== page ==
Astros: Would You Trade Mike Fiers or Scott Feldman?

Apr 7, 2016; Bronx, NY, USA; Houston Astros starting pitcher Mike Fiers (54) pitches against the New York Yankees during the first inning at Yankee Stadium. Mandatory Credit: Anthony Gruppuso-USA TODAY Sports
Apr 7, 2016; Bronx, NY, USA; Houston Astros starting pitcher Mike Fiers (54) pitches against the New York Yankees during the first inning at Yankee Stadium. Mandatory Credit: Anthony Gruppuso-USA TODAY Sports /

There has been chatter amongst fans whether the Astros should trade two of their veteran pitchers as the trade deadline quickly draws near.

This, to me, was actually an interesting scenario to think about last night as we head into the deadline on Monday.

Does it make sense to gauge the market for Mike Fiers and Scott Feldman as the trade deadline inches closer to a finale?

Is there an actual market out there for them?

Well, the pitching market is thin. Unbelievably thin, especially this upcoming offseason. There aren’t any notable starting pitchers or relievers scheduled to be available this winter that would be worth a major investment. That is the primary reason why this deadline we have witnessed trades for pitchers fetch quality returns.

Why the idea of trading Fiers and Feldman is worth looking into?

We should have seen this coming; the returns on trades involving pitchers are quite noticeable this year. The Aroldis Chapman, Drew Pomeranz, and Andrew Cashner trades illustrate as much. So in theory, it does make sense for the Astros to at least gauge what the interest is in Fiers and Feldman. Sure, the Astros duo would not generate the same kind of return that any of the three pitchers listed above brought back to their respective teams. But if the possibility of a decent return exists, it may be worth taking advantage of a seller’s market.

After all, Fiers is a pitcher under club control till 2020 and would provide depth immediately to the rotation and bullpen. While his low nineties fastball or his general arsenal won’t blow anyone away, there could be a team willing to part ways with a decent prospect for that kind of depth. Sure, he could be hit-or-miss, but he has the track record to prove he can pitch well in the majors.

Feldman is another interesting case. His contract ends after the season, which would in theory may make him an easier target for other clubs as his prospect compensation would be lower than Fiers. But what makes Feldman appealing is that he can be effective in a spot start or a long relief role. The veteran right-hander has demonstrated this skill in 2016 and that experience is desirable in today’s trade market.

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Trading Fiers and/or Feldman would also theoretically open a spots for Joseph Musgrove and James Hoyt to join the Astros as mainstays on the roster. Both pitchers are highly regarded within the Astros system. Many project Musgrove to be a solid starter in the majors while Hoyt is thought as potentially the next Astros closer for the future. For a team that has boasted itself on its youth movement then this would seem to be the next logical step. Who knows, maybe Musgrove and Hoyt will give the Astros pitching staff another jolt to bounce the team to the top of the standings?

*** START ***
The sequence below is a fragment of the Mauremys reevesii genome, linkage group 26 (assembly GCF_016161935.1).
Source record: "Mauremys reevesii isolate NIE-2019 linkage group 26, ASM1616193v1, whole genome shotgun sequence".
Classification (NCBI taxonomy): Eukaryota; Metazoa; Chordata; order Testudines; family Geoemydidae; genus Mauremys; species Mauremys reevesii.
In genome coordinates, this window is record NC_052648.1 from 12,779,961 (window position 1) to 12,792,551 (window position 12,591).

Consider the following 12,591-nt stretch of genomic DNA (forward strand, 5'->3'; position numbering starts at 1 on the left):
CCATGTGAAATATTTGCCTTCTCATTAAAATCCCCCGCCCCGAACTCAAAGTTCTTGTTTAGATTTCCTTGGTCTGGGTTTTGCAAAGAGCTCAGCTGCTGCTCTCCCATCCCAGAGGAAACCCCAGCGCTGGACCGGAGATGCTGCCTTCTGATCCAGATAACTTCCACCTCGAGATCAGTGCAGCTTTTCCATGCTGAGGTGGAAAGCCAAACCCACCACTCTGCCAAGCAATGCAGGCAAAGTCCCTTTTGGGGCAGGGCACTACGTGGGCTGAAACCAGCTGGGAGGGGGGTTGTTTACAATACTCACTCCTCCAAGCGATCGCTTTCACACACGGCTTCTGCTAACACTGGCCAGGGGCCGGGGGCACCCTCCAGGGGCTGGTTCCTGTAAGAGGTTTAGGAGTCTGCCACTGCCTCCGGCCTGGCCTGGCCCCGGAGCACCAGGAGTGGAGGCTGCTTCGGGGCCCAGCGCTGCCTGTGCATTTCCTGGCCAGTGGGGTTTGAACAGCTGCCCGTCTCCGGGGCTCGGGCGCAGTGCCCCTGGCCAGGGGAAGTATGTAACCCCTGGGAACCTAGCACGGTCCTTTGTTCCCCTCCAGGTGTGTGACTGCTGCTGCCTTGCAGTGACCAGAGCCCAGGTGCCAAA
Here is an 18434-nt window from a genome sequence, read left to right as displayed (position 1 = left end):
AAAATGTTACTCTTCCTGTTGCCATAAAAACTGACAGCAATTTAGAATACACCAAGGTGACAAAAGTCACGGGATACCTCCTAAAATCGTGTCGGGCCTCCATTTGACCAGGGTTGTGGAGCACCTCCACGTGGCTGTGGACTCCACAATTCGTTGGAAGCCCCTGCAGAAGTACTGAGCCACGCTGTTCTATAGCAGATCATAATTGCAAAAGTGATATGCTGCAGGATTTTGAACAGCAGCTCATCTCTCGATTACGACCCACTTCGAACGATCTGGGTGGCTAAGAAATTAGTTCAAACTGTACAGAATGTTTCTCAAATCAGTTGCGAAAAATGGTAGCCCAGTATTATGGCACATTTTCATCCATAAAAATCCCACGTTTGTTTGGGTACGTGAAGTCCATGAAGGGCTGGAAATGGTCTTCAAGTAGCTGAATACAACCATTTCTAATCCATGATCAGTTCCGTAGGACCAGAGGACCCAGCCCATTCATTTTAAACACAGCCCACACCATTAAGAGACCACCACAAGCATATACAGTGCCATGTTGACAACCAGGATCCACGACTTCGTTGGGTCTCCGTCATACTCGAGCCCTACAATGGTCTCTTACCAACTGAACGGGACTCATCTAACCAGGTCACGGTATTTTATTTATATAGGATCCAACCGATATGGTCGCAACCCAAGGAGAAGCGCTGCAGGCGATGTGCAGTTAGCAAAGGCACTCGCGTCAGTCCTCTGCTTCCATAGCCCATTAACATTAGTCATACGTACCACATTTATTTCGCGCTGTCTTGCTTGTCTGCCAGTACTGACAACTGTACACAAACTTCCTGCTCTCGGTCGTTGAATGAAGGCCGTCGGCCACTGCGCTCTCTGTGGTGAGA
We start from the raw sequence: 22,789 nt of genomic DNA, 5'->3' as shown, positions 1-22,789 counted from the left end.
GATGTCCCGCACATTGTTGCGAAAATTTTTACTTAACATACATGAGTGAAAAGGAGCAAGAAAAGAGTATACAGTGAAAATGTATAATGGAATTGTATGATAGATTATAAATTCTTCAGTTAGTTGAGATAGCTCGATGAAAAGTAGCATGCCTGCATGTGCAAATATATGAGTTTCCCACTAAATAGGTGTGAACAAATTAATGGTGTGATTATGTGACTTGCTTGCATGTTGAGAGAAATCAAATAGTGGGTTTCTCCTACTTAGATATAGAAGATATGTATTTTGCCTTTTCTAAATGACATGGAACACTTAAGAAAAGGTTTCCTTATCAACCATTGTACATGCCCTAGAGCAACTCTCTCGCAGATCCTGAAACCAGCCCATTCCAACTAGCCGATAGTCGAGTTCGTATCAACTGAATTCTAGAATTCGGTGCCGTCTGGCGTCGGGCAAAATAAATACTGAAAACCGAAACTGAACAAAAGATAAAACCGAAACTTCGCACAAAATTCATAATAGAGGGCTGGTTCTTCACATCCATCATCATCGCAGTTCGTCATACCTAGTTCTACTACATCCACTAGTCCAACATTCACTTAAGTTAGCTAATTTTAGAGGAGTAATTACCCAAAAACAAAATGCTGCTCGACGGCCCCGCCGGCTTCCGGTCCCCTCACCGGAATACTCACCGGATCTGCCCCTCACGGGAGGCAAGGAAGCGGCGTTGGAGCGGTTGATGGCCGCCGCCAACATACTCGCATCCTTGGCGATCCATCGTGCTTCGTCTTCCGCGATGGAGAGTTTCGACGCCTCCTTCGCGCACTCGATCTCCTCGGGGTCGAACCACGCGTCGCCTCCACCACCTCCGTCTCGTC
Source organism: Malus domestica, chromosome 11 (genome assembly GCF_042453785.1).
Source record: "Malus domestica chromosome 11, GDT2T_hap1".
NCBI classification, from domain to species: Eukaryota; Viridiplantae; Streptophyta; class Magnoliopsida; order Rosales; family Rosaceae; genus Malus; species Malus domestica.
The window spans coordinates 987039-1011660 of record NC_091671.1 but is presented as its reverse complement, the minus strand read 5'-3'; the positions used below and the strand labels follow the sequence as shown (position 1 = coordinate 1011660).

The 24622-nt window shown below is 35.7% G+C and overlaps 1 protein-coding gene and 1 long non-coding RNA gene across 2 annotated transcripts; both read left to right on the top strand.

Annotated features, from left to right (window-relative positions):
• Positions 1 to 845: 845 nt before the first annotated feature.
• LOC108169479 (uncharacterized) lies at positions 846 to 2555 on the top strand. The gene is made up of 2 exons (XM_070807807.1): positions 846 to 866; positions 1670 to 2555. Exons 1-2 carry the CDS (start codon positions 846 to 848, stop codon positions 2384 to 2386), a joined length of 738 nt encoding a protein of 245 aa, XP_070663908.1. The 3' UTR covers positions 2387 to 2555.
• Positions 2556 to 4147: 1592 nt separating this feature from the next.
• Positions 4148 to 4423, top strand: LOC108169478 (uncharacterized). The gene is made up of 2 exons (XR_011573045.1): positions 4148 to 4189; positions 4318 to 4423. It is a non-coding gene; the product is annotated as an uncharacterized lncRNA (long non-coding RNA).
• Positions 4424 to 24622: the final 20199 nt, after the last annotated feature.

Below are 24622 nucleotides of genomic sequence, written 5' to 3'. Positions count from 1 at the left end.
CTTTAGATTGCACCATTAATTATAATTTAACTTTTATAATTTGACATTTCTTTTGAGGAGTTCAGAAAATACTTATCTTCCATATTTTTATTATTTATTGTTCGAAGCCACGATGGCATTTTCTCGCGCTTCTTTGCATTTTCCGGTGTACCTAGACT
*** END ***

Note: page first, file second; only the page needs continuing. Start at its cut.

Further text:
At the end of the day, if Astros general manager Jeff Luhnow could acquire meaningful prospects for Fiers and/or Feldman and knowingly not miss a beat with Musgrove and Hoyt, I think the trade is made.


Why would it be a mistake to trade Fiers and Feldman?

First off, there is no guarantee that the plan mentioned above would work. Nothing in baseball is guaranteed.

Fiers and Feldman, believe it or not, are veteran pitchers with track records of being capable pitchers in the league. While both have had their issues at various points this season, one can argue that they weren’t meant to be shutdown pitchers for the Astros. They were brought here to provide quality innings and versatility, which they have at times. Playoff teams need that kind of production in conjunction with the high quality results that come via other areas of the roster.

And each of the points brought up earlier in this post apply not only to other ball clubs but to the Astros as well. This team is a contender. They will also reap the benefits of the multiple years of control along with the expiring contract after the season. Sure, there is a mix of good and bad outcomes, however, Fiers and Feldman are known commodities.

If they are performing well, why trade them? It’s not like the Astros are rebuilding again. So there could be little incentive to trade them outside of the prospect return, which could be little if any in terms of quality. If the trade market isn’t high on Fiers or Feldman, there is no point in trading them.

It would also be unfair to Musgrove and Hoyt to be promoted immediately in the heart of a playoff race and expect for both to be lights out. While their upside is much higher than Fiers and Feldman in the future, but expecting much in the short term could prove to be rather cumbersome. For a team that is still fighting for playoff positioning, the byproduct of altering a formula that has been successful since late May could be unwise.

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The Astros are in a truly unique position this weekend. This team could stand pat during the deadline and that would be absolutely fine. Fiers and Feldman though seem to be two candidates, along with Pat Neshek and Josh Fields, as arms that the Astros could theoretically deal today. If this team decides to make some changes, there are replacements waiting in the minors. Or they may choose not. Regardless, this is still an intriguing scenario think this morning about as an Astros fan that could have interesting implications.